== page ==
# Why is there current flow in the sub-circuits?

I'm struggling with the theory of this(unusual) circuit: simulate this circuit – Schematic created using CircuitLab

The load receives no power at all, due to the voltages cancelling out, yet the parallel sub-circuits voltages do not cancel out, and enormous current flows in each sub circuit. I dont understand why current in the whole circuit(even in the sub-circuits) is not equal to zero? If the voltage at node Vx is V1 - V4 = 0, likewise with Vy being V4 - V1 = 0.

I'm trying to understand how this is physically possible(for current to flow or shorting out in the sub-circuits) while the potentials are opposing one another, I tried looking at each branch and how it's possible for current to flow there but it's just difficult.

The reason why I think current flows in the sub-circuits, is because of them being shorted. But still lost with the concept while analyzing.

• The answer is simple. If there is a difference in potential (in voltage) between two points and if there is a path for a current to flow the current will flow. But if potential difference is 0 no current can flow. In your sub-circuits 1 there is a potential difference between V1 and V2 (6V) so the current must flow 6V/1 miliohm = 6000A – G36 Jun 21 '16 at 16:16
• It flows in a loop around each sub-circuit. – user253751 Jun 22 '16 at 4:34

Step 1) Use Thévenin's Theorem to mathematically derive the Thévenin equivalent circuit for subcircuit V1, V2, Ri_1, and Ri_2. (Hint: The Thévenin equivalent should be 6 VDC in series with 250 μΩ).

Step 2) Use Thévenin's Theorem to mathematically derive the Thévenin equivalent circuit for subcircuit V3, V4, Ri_3, and Ri_4. (Hint: The Thévenin equivalent should be 6 VDC in series with 250 μΩ).

Step 3) Redraw the circuit, replacing the two subcircuits with their Thévenin equivalent circuits. From the Load resistor's perspective, this simplified circuit is equivalent to the original circuit.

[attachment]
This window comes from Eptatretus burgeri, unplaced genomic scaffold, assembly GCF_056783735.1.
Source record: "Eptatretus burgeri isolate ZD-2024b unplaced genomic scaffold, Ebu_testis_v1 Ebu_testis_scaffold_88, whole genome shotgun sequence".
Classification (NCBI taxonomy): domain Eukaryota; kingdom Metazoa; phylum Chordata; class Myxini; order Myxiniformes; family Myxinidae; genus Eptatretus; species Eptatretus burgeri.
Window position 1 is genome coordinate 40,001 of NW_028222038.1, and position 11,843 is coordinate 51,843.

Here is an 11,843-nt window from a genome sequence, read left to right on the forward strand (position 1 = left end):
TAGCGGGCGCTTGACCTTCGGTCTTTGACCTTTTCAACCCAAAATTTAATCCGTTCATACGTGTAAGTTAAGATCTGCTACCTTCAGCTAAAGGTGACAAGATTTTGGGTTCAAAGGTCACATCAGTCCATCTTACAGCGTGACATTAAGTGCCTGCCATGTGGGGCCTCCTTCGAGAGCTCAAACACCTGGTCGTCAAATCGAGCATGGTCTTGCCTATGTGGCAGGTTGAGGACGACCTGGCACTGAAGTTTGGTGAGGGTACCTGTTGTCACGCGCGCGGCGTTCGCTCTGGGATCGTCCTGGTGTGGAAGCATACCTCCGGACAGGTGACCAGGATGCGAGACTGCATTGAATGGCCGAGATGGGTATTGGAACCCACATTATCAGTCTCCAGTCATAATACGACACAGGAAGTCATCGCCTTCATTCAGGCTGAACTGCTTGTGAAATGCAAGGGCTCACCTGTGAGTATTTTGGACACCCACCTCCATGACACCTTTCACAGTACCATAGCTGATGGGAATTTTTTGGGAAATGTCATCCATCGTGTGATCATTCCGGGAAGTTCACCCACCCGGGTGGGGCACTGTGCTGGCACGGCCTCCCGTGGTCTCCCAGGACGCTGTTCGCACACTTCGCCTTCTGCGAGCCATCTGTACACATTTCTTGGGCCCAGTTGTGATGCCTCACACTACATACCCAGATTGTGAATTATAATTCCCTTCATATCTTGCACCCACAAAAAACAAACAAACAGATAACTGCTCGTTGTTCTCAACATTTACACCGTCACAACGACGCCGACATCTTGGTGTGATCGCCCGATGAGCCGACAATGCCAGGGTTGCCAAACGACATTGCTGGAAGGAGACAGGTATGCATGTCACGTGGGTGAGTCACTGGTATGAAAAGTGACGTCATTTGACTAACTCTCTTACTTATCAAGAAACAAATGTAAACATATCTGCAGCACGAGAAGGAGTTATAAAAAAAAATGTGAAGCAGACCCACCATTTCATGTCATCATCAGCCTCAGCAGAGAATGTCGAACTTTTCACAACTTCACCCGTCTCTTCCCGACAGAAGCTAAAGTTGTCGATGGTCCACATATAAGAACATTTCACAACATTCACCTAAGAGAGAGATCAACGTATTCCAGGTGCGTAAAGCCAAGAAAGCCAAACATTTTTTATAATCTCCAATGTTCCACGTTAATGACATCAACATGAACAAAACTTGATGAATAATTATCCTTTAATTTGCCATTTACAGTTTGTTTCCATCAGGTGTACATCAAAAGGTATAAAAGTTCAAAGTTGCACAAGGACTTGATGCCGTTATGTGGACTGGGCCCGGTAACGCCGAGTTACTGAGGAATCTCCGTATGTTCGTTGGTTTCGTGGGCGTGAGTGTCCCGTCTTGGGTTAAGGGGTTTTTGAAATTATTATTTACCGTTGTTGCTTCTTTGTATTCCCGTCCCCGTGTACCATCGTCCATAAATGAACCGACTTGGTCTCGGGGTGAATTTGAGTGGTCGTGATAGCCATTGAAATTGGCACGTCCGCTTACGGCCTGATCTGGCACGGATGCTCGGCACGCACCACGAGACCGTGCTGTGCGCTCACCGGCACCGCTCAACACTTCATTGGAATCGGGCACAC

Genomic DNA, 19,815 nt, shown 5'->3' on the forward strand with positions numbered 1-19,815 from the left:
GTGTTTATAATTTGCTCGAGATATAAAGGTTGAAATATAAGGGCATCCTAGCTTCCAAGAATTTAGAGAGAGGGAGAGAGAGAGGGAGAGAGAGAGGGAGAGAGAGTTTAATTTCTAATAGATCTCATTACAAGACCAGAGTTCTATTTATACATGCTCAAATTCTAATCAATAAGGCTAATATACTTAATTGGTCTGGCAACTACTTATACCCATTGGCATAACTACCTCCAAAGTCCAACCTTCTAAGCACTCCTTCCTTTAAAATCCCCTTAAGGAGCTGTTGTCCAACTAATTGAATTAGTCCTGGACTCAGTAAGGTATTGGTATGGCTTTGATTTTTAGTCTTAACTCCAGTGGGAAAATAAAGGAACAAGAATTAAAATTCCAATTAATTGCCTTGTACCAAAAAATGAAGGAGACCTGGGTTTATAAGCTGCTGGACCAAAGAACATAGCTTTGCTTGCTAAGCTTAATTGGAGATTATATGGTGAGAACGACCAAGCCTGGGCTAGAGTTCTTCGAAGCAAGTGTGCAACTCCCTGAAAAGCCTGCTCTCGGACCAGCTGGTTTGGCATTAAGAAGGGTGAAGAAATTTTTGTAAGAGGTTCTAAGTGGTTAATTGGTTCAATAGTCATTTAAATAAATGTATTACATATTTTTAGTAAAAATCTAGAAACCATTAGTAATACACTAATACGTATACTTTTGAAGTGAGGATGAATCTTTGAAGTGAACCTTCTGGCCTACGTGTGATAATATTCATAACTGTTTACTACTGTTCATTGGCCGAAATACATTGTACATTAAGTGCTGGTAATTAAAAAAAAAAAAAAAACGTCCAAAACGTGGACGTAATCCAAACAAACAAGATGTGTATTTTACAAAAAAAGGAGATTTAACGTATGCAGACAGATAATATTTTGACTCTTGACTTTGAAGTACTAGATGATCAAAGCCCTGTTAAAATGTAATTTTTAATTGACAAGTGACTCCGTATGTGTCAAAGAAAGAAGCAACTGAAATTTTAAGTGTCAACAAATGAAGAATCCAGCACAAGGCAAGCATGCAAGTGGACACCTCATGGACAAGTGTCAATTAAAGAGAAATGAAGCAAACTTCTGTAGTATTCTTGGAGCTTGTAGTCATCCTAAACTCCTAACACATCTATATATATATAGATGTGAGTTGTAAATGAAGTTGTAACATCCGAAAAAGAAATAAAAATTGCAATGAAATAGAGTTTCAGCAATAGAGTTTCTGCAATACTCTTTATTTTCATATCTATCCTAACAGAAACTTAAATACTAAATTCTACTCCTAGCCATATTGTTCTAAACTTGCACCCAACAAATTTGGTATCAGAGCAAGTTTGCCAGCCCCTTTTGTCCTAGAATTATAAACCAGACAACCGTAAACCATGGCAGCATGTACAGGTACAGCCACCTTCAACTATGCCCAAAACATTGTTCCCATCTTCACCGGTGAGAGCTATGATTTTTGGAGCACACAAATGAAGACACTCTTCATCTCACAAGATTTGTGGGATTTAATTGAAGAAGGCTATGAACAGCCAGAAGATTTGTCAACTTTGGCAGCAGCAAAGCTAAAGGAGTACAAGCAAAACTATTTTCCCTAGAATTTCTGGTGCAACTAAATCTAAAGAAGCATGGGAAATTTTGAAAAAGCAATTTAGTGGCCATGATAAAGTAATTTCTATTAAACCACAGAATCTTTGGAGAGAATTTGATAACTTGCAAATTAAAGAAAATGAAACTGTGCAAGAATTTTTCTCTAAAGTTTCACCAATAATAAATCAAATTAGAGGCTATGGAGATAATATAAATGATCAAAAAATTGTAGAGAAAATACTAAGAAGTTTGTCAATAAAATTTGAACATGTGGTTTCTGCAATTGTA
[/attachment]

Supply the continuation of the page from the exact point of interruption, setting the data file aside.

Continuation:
Step 4) Use Kirchhoff's Voltage Law (KVL) to calculate the current in the simplified and equivalent series circuit. (Hint: Your calculated current should be zero amps.)

So the Load resistor has zero amps flowing through it, and each subcircuit (in the original circuit) is a 6 kA current loop.

TL;DR: I wasn't going to bother doing a full derivation and settle with a handwavy argument that we know the load current is zero because the two sub-circuits are identical and so the voltage across the load resistor will be zero, but I decided that it would probably not help very much, so full derivation it is.

Lets ignore the ground node that you have placed - there is only one of it, so it is doing nothing. Also, lets label the node between $R_1$ and $R_2$ as $V_u$, and the node between $R_3$ and $R_4$ as $V_w$.

It is then worth a reminder of what a potential difference is. It is the difference in voltage between any two nodes. The 9V battery has a potential difference at its positive terminal of 9V referenced to its negative terminal.

Lets first consider the sub-circuit individually - you can't always do this, in fact frequently you can't, but because the two are identical, I know that I can. You have 6V dropped across effectively a 1mOhm resistor. As a result you are going to get large currents - 6kA worth.

Lets try to work out the voltage at the node $V_u$ that I defined earlier with respect to node $V_x$, or to put it another way, the potential difference $V_{ux}$.

Well, we know from Kirchoffs Current Law that the sum of all currents on all braches at a node equals zero. So what are the currents into the node U? Well, there is the load current, the current through $R_1$ and the current through $R_2$. Lets put this in a calculation:

$$I_{R_1} + I_{R_2} + I_{load} = 0$$

So what are these currents. Well, lets work them out. First $I_{R_1}$

$$I_{R_1} = \frac{V_{R_1}}{R_1} = \frac{V_u - (V_x-9)}{R_1} = \frac{V_u - V_x + 9}{500\mu\Omega}$$

Then $I_{R_2}$

$$I_{R_2} = \frac{V_{R_2}}{R_2} = \frac{V_u - (V_x-3)}{R_2} = \frac{V_u - V_x + 3}{500\mu\Omega}$$

Bringing that all together:

$$I_{load(u)} = -\frac{V_u - V_x + 3}{500\mu\Omega} - \frac{V_u - V_x + 9}{500\mu\Omega} = \frac{-(V_u - V_x + 3) - (V_u - V_x + 9)}{500\mu\Omega} = \frac{-2V_u + 2V_x - 12)}{500\mu\Omega} = \frac{V_x - V_u -6}{1m\Omega}$$

Do the same with the other subsystem - you will get the same equation but with $V_y$ and $V_w$ instead - i.e: